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Arthur-based group offers PTSD program for veterans

by Jaime Myslik

ARTHUR - A local not-for-profit organization is set to offer a pilot program for veterans and military personnel with post-traumatic stress disorder (PTSD). 

“Some people will say well, you can’t heal it, you can’t treat it,” said Mission Butterfly chair Darlene DeStefano of Arthur. 

“That’s not true. It’s treatable, it’s beatable.”

After about two years of organizing, Mission Butterfly is set to hold its first Healing Invisible Wounds session for veterans and military personnel with PTSD this fall, with participant intake occurring until Aug. 31. 

Healing doesn’t mean getting rid of memories, DeStefano stressed.

“You can’t erase a memory... what we do and what heals PTSD is severing the emotion attached to the traumatic event,”  she said.

She explained there are a number of treatment options for those with PTSD. 

“We’re going to include everything from a mind, body, spirit perspective and we look at whole health,” she said, adding the program even includes nature and nutrition components.

The 17-member Mission Butterfly team consists of psychologists, psychiatrists, naturopathic doctors, chiropractors, pharmacists, social workers and other trained professionals to provide programming for participants. 

“With all that they are getting in the program ... our whole team feels very confident we are going to have a very high success rate,” DeStefano said. 

“I’m very excited. It’s been a long haul getting here and we’re finally here.”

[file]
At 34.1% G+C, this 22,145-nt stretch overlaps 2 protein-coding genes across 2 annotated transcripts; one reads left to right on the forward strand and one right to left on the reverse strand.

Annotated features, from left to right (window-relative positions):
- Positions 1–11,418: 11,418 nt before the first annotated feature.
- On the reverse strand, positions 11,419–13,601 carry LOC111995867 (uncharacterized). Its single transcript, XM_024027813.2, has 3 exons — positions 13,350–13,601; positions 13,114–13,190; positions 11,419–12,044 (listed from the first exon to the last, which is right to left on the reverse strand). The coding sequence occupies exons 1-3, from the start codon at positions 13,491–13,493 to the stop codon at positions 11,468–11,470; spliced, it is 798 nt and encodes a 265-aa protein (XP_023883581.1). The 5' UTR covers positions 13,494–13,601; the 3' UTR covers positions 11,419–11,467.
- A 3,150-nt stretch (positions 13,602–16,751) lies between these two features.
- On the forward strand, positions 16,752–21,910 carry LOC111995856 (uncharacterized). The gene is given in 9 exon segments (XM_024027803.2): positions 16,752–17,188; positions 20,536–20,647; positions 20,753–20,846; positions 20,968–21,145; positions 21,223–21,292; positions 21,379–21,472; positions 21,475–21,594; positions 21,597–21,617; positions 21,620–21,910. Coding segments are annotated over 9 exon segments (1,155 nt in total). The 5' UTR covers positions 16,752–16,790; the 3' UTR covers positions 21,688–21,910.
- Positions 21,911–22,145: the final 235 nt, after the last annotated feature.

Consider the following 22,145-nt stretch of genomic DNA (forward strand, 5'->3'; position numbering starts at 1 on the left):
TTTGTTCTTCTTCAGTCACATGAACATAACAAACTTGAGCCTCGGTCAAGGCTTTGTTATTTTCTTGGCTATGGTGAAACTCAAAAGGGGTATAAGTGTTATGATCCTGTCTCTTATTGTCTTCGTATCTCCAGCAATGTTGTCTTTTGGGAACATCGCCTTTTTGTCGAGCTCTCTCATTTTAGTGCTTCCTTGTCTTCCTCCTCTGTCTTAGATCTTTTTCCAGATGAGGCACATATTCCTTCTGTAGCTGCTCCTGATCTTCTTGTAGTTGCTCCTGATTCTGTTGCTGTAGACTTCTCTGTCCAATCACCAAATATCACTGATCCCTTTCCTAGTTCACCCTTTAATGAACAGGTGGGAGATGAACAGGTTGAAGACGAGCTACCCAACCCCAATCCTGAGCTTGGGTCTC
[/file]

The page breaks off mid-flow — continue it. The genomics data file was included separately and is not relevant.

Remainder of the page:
For the pilot program, DeStefano said Mission Butterfly’s Healing Invisible Wounds is open to 18 veterans and Canadian Armed Forces personnel.

Participants must be diagnosed with or have symptoms of PTSD. 

The pilot program is fully funded by the Royal Canadian Legion Ontario Command and the Ontario Trillium Foundation. 

Veterans and military personnel can apply to be part of the Healing Invisible Wounds program until Aug. 31. In September the organization will evaluate all applicants. 

“You have to be 100% committed in that you want to heal,” DeStefano said. 

The sessions will begin in October in the Arthur area and will consist of four three- and four-day weekends over a 10-week period. 

“You need to have processing time in between - it doesn’t work otherwise,” DeStefano said.

On the fourth weekend veterans’ families will accompany them to the session. Once the weekend sessions are complete the veterans will receive follow-up support for a year. 

Some of the sessions veterans and military personnel can participate in include: psychosocial education, nature, family, spiritual, equine therapy, neuroscientific techniques, lifestyle and relationship dynamics, mind/body exercises and integrative therapies.

DeStefano said the program aims to offer measurable outcomes, with participants receiving an evaluation before the session begins, after 10 weeks and after about 11 months to measure the successes.

She said ideally she’d like to see an 80% success rate.  

“The pilot is always the first one where you see what’s the greatness and where’s the weakness,” she said. 

“And then from there you start to improve the program until it’s down pat and ... that is the point where everybody else needs to know what’s been going on so that they can change their programs.

“It’s not about who has the best program. It’s about helping these people, whether they’re veterans, or they’re first responders or whether [civilians], it doesn’t really matter. That is a wide issue, the PTSD.”

DeStefano said she hopes to extend the program to first responders and their families in the near future.

Veterans and military personnel interested in applying for the program can visit missionbutterfly.ca for information.

August 11, 2017

 
 

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